Farm Horizons, August 2010
Milking parlor makes farming easier for LP family
By Starrla Cray
Anyone who’s lived or worked on a dairy operation knows that farming is hard work, but for Rick and Mindy Jeurissen, good equipment and a peaceful living environment have helped make the job a little easier.
The Jeurissens milk about 120 cows three miles south of Lester Prairie, and they are thankful to be in the McLeod County area.
“We love it here,” Rick said. “The kids adapted very well.”
The Jeurissen children include Genna, 14, Grace, 9, and Sam, 5.
Before moving to Lester Prairie in 2009, the family farmed in Shakopee, on the land where Rick grew up.
“We were right up against Mystic Lake Casino,” Mindy said. “It was a busy, busy road.”
Rick and Mindy, who went to high school together in Shakopee, enjoyed being close to home. However, they weren’t fond of the city environment surrounding their property.
“Land was getting eaten up by housing,” Mindy said. “It’s not very agriculture-friendly there.”
“Traffic was pretty difficult to deal with,” Rick added.
When the family started thinking about the long-term future of their dairy operation, a new location was first on the list of needed changes.
“We had looked in Wisconsin at a few places, but it just wasn’t right,” Mindy said.
Thankfully, they soon found the perfect spot, a few miles out of Lester Prairie. The first time the Jeurissens visited, however, Rick wasn’t sure it was the right one, because the barn was too old.
Then, they had the idea of building a new milking facility, which also fit in with the Jeurissen’s long-term plan. By November 2009, the family had moved in, and the cows were enjoying their new parlor.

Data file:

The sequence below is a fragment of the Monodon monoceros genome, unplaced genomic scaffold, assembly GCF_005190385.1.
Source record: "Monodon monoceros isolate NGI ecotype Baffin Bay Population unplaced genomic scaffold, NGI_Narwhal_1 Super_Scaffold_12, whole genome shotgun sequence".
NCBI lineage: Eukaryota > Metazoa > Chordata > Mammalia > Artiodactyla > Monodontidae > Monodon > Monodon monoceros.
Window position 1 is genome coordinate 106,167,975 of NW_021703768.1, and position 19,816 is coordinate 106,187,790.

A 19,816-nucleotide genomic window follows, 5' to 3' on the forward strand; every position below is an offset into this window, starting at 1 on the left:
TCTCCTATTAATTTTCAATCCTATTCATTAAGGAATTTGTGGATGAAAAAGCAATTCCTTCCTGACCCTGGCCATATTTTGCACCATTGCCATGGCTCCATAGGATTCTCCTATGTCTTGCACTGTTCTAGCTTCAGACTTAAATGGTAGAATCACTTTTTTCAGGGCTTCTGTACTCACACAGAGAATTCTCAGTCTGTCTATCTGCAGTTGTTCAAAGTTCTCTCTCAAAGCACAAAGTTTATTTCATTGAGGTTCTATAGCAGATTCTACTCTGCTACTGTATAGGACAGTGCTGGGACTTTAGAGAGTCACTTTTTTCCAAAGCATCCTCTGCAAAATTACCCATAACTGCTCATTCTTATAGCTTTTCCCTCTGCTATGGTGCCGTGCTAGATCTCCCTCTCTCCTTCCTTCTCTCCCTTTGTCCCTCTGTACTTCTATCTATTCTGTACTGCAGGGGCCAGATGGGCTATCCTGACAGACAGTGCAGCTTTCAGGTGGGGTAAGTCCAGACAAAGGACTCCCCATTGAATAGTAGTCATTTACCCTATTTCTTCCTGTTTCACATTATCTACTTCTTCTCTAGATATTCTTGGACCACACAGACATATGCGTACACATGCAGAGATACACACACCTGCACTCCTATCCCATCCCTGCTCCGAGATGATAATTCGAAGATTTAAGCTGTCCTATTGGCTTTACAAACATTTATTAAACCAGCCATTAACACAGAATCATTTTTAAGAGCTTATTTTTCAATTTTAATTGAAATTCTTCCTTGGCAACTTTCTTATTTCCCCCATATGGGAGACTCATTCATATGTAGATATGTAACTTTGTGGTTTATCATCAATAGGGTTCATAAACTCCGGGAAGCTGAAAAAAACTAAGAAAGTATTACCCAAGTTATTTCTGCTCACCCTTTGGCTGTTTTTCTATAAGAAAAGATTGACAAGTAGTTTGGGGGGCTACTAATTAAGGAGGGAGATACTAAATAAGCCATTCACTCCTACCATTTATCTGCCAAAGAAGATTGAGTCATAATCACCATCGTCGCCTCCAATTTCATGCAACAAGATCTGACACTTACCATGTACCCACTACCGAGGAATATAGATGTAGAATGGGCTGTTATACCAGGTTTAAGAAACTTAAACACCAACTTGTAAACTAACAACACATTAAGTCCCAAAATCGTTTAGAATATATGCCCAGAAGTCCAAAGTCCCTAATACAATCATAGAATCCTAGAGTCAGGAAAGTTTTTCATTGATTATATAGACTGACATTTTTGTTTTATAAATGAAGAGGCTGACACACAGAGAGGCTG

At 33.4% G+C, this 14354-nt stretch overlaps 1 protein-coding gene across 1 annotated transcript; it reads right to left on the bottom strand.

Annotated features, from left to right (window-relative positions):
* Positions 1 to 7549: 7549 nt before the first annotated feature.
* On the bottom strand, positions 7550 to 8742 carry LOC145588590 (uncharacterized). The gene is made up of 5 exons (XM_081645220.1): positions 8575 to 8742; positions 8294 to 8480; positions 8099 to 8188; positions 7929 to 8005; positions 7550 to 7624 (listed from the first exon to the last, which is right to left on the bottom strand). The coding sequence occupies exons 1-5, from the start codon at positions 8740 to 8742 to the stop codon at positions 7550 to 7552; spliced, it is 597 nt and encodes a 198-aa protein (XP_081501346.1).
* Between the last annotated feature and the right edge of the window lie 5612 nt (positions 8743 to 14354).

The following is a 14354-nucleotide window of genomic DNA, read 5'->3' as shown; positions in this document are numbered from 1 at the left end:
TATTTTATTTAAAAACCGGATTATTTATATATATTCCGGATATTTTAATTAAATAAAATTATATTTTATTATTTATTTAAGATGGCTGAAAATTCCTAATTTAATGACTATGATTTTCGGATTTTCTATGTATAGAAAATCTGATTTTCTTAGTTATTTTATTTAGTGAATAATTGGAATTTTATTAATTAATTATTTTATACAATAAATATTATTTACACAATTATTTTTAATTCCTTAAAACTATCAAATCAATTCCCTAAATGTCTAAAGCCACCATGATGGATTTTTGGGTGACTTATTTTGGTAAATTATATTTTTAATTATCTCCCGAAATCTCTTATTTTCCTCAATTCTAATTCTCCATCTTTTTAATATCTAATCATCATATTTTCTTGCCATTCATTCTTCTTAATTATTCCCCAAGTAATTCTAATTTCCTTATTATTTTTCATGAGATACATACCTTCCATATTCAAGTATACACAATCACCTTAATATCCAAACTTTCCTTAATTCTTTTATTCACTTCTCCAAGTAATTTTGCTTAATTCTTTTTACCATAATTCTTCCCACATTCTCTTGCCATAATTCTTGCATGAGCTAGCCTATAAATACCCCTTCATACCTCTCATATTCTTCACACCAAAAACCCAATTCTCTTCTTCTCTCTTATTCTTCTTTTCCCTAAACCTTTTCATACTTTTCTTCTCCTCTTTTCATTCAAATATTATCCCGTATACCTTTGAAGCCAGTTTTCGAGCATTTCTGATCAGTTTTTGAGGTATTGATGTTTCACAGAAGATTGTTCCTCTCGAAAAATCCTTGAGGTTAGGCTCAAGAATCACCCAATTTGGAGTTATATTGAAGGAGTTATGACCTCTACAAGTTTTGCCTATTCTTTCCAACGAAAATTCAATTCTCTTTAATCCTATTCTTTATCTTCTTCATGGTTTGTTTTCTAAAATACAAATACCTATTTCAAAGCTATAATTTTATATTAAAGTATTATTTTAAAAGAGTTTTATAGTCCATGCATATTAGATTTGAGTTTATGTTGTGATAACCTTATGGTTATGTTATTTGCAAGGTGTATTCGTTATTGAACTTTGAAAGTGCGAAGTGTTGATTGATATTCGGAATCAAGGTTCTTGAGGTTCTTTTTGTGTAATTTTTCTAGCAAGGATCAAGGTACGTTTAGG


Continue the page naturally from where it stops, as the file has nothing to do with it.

The parlor can hold 24 cows at a time, and it eliminates the farmer’s need to squat down to put on the milking machines.
“This is helpful on the knees,” Rick said. “We were trying to eliminate some of the physical labor.”
Mindy had back surgery about a year ago, and wasn’t able to milk cows in a traditional tie-stall barn. With the parlor, milking isn’t nearly as physically demanding.
“It’s way less work,” Mindy said.
The Jeurissens even had young nephews and nieces try milking for the first time at their farm.
“If they can reach it, they can milk,” Mindy said.
There are still some safety issues to watch out for, however, she added. People need to be careful not to put their hands underneath the cow’s foot, and they should also be watchful in case the cow tries to kick.
Cows only come into the parlor when it’s time for milking, at about 6 a.m. and 6 p.m.
“Their home is the free-stall barn,” Rick said.
During the winter months, the parlor can be quite cold, so the Jeurissens rely on a heater to bring the temperature up to 40 or 50 degrees.
“We can’t have water freezing,” Rick explained.
In the future, the Jeurissen family plans to slightly increase the size of their herd, and possibly add more features to their parlor.
“It’s set up to have more technology added to it,” Mindy said.
One device they could get scans each cow’s ear tag as it walks in, which helps to monitor and record temperature, milk production, and other helpful information.
“We’d like to get into that someday, but it’s really expensive,” Mindy said.
For now, the family is happy to be settled in at their new farm.
They had an open house early this summer, and several neighbors came to welcome the Jeurissens, and to tour the new parlor.
“People have been really nice here,” Mindy said. “We were used to the city mentality where everyone does their own thing.”
The Jeurissen children, who go to school in Lester Prairie, are also enjoying the new place.
“I like it better,” Genna said. “It’s more spacious.”
Genna had been involved in 4-H in Scott County, and would like to get involved in McLeod County’s 4-H program next year. After high school, she hopes to go to school for dairy animal nutrition.
Grace is also interested in animals, and would like to become a veterinarian. As for Sam, “as long as he’s moving, he’s happy,” according to Mindy.